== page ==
Face to Face Mediation – How to Mediate Remotely Effectively

Face to face mediation is the most preferred mediation option for many reasons. While online options have become increasingly popular, a skilled mediator can still make the process more effective.

For starters, participants can mediate from the comfort of their home, without having to pay for transport and parking costs. This also makes it far easier to take childcare provision into account.
Facilitates a collaborative atmosphere

Online mediation is a necessity during the Covid-19 pandemic and is likely to become an important element of the mediator’s toolkit. However, mediating remotely requires a different approach from face-to-face mediations. MTI Master Trainer Terry Marschall shares tips to mediate remotely effectively.

During mediation, mediators work with disputants to foster a spirit of collaboration. This often includes ensuring that all parties with significant stakes in the dispute are included in the process. This can include spouses, key employees and advisers. Including these stakeholders can help the mediator develop a solution that everyone is happy with.

Non-verbal cues, such as body language and facial expressions, are critical to understanding and interpreting communication during mediation. During a face to face session, mediators can observe these signals and use them to build empathy and trust between parties. This can make the mediation process more productive and help participants reach a resolution that works for them. In contrast, long-distance conversations can be prone to misinterpretation and lack the rapport and warmth of a face-to-face meeting.
Promotes open communication

Face to face mediation encourages parties to consider their underlying interests and find mutually acceptable solutions rather than focusing on rigid positions. It also promotes an atmosphere that encourages brainstorming and discussion of creative alternatives. The flexibility of face to face mediation allows mediators to adjust the process based on the personalities and cultural backgrounds of the participants, which can enhance the effectiveness of the session.

This type of mediation is particularly suitable for workplace issues because the parties can communicate with each other directly and share information without having to go through a third party. In this way, the parties can save time and money.

The use of video conferencing also makes it easier to see the reactions of other people in the room. This can help to prevent miscommunications and misunderstandings. In addition, it is a good idea to limit the use of phones and email during the mediation. This can ensure that everyone gets a chance to speak.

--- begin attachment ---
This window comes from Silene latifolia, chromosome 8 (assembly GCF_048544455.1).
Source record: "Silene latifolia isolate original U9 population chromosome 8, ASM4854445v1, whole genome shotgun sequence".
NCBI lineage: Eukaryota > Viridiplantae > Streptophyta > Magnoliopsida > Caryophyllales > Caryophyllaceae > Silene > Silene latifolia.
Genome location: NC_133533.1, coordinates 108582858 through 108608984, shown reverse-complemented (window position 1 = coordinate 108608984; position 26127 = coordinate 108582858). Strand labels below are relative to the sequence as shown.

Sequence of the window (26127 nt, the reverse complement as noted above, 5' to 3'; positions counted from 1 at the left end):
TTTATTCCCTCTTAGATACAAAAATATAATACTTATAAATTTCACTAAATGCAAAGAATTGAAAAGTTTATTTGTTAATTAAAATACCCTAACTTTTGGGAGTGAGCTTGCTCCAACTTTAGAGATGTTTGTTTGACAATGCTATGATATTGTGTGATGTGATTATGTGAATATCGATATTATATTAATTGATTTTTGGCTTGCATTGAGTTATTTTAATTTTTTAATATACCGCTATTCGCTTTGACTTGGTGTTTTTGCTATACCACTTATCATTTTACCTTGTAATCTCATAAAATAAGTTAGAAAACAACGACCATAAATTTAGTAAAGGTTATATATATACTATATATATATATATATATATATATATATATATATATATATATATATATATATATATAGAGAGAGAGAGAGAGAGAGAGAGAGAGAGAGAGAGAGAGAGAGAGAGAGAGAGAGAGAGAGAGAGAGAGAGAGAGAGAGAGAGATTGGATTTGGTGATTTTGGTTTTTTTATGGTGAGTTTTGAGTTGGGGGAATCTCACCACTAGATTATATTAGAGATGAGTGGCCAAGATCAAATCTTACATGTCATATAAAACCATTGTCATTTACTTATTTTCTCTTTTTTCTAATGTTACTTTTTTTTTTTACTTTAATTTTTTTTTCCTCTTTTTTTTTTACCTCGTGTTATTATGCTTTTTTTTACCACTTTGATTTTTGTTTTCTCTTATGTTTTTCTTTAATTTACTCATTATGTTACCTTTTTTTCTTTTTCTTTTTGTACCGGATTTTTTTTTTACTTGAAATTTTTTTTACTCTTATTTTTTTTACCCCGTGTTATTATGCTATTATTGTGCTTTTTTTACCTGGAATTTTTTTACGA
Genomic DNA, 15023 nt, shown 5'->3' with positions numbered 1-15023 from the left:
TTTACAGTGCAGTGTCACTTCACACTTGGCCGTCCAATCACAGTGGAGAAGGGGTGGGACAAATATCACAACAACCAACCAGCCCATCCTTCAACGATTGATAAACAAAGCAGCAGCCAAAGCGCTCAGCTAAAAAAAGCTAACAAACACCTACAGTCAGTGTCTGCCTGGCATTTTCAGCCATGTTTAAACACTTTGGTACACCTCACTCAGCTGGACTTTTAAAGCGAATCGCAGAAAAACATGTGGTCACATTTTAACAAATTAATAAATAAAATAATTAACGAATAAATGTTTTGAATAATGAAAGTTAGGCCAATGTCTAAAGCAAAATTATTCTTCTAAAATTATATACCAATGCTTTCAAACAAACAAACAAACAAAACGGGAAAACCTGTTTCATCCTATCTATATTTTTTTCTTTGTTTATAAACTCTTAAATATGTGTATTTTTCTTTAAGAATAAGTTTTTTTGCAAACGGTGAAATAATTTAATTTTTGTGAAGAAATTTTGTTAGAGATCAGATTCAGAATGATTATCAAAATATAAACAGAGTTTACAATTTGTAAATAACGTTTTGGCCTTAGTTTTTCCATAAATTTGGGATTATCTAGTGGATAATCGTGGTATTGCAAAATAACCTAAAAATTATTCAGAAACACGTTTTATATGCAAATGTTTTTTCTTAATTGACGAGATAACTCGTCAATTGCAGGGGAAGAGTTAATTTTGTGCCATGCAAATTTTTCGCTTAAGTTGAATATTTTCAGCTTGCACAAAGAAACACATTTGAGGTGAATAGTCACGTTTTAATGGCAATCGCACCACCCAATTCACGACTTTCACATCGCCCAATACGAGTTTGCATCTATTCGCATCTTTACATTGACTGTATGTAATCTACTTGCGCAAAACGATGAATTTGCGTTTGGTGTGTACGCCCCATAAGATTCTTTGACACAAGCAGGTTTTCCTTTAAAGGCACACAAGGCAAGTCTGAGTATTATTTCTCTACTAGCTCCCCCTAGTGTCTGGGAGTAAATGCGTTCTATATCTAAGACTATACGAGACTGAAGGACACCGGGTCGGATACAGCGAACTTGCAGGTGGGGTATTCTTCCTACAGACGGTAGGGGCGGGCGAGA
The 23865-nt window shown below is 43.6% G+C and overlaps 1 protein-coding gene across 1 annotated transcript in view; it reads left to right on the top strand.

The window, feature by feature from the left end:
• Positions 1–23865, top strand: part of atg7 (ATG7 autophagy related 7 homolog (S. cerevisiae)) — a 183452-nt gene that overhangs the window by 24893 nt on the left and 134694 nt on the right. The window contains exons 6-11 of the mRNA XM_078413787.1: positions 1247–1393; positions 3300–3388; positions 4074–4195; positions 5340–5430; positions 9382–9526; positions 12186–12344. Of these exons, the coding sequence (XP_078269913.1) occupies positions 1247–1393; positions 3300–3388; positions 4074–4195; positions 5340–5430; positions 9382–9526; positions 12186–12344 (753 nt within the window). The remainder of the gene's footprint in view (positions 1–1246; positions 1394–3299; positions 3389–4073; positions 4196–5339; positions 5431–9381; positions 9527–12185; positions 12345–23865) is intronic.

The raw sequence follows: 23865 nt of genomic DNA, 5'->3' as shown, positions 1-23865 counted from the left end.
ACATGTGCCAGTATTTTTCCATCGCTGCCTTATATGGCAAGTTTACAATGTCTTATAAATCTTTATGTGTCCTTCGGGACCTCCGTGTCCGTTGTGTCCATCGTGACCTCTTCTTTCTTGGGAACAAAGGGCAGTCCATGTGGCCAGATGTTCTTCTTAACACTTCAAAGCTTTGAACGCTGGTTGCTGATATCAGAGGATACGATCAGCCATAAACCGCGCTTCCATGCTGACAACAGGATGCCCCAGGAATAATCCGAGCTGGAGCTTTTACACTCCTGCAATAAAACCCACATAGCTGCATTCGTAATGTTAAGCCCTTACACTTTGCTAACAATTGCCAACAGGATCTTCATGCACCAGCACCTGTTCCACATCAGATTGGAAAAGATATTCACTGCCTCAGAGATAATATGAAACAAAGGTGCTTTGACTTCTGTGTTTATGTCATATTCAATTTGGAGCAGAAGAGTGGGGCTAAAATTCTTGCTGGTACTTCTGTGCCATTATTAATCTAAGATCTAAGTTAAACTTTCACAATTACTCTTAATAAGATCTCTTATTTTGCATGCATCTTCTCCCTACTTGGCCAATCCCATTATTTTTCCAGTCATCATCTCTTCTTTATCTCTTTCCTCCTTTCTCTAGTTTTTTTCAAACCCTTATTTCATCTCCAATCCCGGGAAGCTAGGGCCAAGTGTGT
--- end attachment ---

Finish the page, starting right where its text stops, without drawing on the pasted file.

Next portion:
Allows parties to express their emotions

In addition to providing a more flexible way of communicating, virtual mediations eliminate costs related to travel and parking. Additionally, they allow participants who have health concerns or severe disabilities to participate in the mediation from home or another location where they feel comfortable.

Many disputes involve strong emotions that require emotional support and empathy in order to resolve them. In face to face mediation, mediators can observe non-verbal cues and offer reassurance and guidance. This allows participants to express their emotions more freely, and can be a crucial element in breaking impasses.

Face-to-face mediations also provide an opportunity for spouses to include neutral experts who are able to help with preparing financial documents, ensuring full disclosure and financial understanding, valuing assets, and developing options for 401(k)s and other retirement plans. Neutral expert input can be particularly useful for high conflict divorce cases involving difficult emotional issues. The use of screen-sharing features can also make it easier for all parties to collectively focus on the relevant materials during sessions.
Allows for flexibility

In-person mediation sessions allow for the development of trust and rapport that can help resolve disputes. This can be difficult to achieve in online mediations where participants are not in the same room as one another. However, these issues can be overcome with the use of tools such as caucuses and audio conference calls.

In addition, in-person mediation sessions can be more flexible. They can be held at times when the participants are most comfortable. For example, when spouses are in the middle of a divorce, they can choose to attend mediation at the start or end of their workday or during an extended lunch break.

Furthermore, a lot of money can be saved in terms of travel expenses when using a virtual mediation session. This is because a virtual meeting does not require the expense of train tickets, car rentals, parking fees, or taxi fares. It also reduces the stress of dealing with traffic and other logistical obstacles.

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